There is some room for improvement in bringing alternative service into conformity with the requirements of human rights. The requirement for proving one’s convictions should be abolished, the period of notice of commencement of alternative service should be prolonged and its duration should be made shorter so that it loses its punitive effect. Persons eligible to be drafted should also be notified of the option of going through an alternative service on religious and/or moral grounds and the cause of small number of persons opting for alternative service should be investigated.
 LGBT – Lesbians, Gays, Bisexuals and Transsexuals.
 A similar opinion is also shared by the Chancellor of Justice and the and the Gender Equality and Equal Treatment Officer. – see Inimõiguste keskus [Human Rights Centre], Inimõigused Eestis 2007 [Human Rights in Estonia 2007], Tallinn 2008, p 19.
 Eesti Vabariigi Põhiseadus [The Constitution of Republic of Estonia] (RT [State Gazette] I 1992, 26, 349; RT I 2007, 33, 210), §42 and 44. Also see Convention for the Protection of Human Rights and Fundamental Freedoms, adopted 1950, entry into force 1953, entry into force for Estonia 1996, art 9.
 Kaitseväeteenistuse seadus [Defence Forces Service Act], RT I 2000, 28, 167; RT I RT I 2010, 7, 29.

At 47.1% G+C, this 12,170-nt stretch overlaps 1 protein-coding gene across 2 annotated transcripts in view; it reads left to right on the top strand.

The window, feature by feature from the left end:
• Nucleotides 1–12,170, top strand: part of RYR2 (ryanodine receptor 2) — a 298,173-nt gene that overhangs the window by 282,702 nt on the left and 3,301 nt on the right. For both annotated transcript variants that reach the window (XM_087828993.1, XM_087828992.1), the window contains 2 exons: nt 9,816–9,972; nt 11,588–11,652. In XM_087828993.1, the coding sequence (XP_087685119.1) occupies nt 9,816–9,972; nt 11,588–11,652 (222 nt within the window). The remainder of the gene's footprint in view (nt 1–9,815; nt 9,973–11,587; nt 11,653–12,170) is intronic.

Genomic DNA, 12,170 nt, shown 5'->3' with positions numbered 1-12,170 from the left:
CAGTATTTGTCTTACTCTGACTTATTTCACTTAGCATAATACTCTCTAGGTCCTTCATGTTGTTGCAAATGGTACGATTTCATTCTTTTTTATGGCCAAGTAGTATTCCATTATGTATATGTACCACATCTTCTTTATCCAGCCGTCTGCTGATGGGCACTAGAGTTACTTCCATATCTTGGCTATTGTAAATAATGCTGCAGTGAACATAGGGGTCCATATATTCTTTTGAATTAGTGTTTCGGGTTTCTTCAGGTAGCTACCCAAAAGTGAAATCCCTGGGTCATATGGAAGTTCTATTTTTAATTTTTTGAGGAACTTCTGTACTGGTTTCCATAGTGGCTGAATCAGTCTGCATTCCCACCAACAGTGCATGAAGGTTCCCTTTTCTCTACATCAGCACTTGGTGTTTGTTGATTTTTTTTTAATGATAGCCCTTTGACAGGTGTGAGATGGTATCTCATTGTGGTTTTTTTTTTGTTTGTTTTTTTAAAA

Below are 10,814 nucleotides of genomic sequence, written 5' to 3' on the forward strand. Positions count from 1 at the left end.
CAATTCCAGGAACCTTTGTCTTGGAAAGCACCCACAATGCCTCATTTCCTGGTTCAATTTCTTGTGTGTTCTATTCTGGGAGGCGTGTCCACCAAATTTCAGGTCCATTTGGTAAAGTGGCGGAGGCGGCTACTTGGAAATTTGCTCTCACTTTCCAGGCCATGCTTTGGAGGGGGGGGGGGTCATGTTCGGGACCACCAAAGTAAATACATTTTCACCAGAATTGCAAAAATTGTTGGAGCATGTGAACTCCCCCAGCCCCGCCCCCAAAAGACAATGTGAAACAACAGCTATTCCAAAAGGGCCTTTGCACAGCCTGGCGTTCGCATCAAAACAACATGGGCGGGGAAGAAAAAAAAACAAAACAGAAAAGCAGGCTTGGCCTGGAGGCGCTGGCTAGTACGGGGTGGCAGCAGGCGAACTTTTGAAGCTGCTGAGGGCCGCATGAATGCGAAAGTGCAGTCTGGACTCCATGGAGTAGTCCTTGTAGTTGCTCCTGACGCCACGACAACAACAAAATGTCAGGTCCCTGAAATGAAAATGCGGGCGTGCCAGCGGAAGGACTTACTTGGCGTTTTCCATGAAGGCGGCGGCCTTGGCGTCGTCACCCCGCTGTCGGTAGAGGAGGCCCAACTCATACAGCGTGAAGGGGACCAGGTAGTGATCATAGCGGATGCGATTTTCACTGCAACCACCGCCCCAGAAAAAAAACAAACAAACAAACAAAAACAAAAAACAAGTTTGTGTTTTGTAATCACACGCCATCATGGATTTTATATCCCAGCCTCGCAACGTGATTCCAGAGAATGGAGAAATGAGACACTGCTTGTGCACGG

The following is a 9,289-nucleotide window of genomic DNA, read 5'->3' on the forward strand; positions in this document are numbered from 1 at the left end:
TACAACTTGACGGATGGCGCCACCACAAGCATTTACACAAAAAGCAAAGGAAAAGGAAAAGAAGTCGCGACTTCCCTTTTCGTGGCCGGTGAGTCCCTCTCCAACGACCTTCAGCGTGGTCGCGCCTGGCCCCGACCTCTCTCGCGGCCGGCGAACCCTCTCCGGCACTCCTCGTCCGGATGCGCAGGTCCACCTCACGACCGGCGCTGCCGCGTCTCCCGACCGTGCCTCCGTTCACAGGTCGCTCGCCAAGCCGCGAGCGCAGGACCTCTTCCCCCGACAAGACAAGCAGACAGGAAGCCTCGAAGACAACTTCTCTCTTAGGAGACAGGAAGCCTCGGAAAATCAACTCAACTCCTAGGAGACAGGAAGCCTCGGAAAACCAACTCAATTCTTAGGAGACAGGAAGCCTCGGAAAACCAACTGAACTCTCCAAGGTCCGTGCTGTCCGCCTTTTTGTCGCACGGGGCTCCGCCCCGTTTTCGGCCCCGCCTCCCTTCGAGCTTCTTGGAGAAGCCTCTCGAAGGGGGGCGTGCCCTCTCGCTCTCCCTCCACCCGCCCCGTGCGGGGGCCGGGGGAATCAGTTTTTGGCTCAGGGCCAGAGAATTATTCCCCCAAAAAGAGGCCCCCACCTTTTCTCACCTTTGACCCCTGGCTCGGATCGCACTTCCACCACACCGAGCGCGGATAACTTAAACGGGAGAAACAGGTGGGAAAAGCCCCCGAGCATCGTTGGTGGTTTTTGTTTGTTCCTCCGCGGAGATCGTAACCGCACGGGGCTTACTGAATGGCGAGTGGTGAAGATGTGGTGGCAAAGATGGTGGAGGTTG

European Convention of Human Rights, art 9.
 Respectively, Bayatyan v Armenia (27 October 2009), para 63; and UN Human Rights Committee, General Comment no 22: The right to freedom of thought, conscience and religion (Art 18), UN doc. no. CCPR/C/21/Rev.1/Add.4 (30 July 1993), para 11; and UN Human Rights Committee, Concluding observations of the Human Rights Committee: Estonia, UN doc. no CCPR/CO/77/EST (15 April 2003), para 15.
 Government of the Republic, Explanatory memorandum to the draft Amending Conscript Service Act , Health Insurance Act and Social Tax Act (Draft Act 289 III), p 1.
 Government Regulation no 241 of 25 July 2000 “Ajateenistuse ja asendusteenistuse kestuse määramine” [Determining duration of the conscript and the alternative service], according to §3 and §-s 1 and 2.
 Rain Liivoja, Annika Talmar, Varro Vooglaid and Martens Society, Essee: Teenistus riigi hüvanguks: kuidas ja kellele? [Essay: Service for the good of state: how and for whom?], Eesti Ekspress, 26.10.2006.
 Riho Kangur, Asendusteenistus Eestis, Leedus, Saksamaal, Soomes ja Taanis. Riigikogu kantselei majandus- ja sotsiaalinfoosakond [Alternative service in Estonia, Lithuania, Germany, Finland and Denmark. Economic and Social Council of Chancellery of the Parliament], no 15-3/044 (10 March 2008).
 Explanatory memorandum to the draft Act (reference 51), p 2.
 European Commission of Human Rights, N.C. van Buiten v the Netherlands (2 March 1987) and European Commission of Human Rights, Autio v Finland (6 December 1991).
 Liivoja et al (reference 52); Kaidi Toomsalu, Asendusteenistus kui Eesti kaitseväeteenistuse alternatiiv: olulisus ja rakendatavus, bakalaureusetöö [Alternative service as alternative to Estonian conscription service: necessity and applicability. Bachelor’s thesis], Tallinn University 2008.
 Human Rights Committee (reference 50), para 15.
 Lilian Tukk (Adviser to Alternative Service,Defence Resources Agency), Letter 11.02.2010 no 9-5/1776.
 Ministry of Defence, Avalik arvamus ja riigikaitse [Public opinion and state defence] (compiled by Turu-uuringute AS), January 2010, p 54.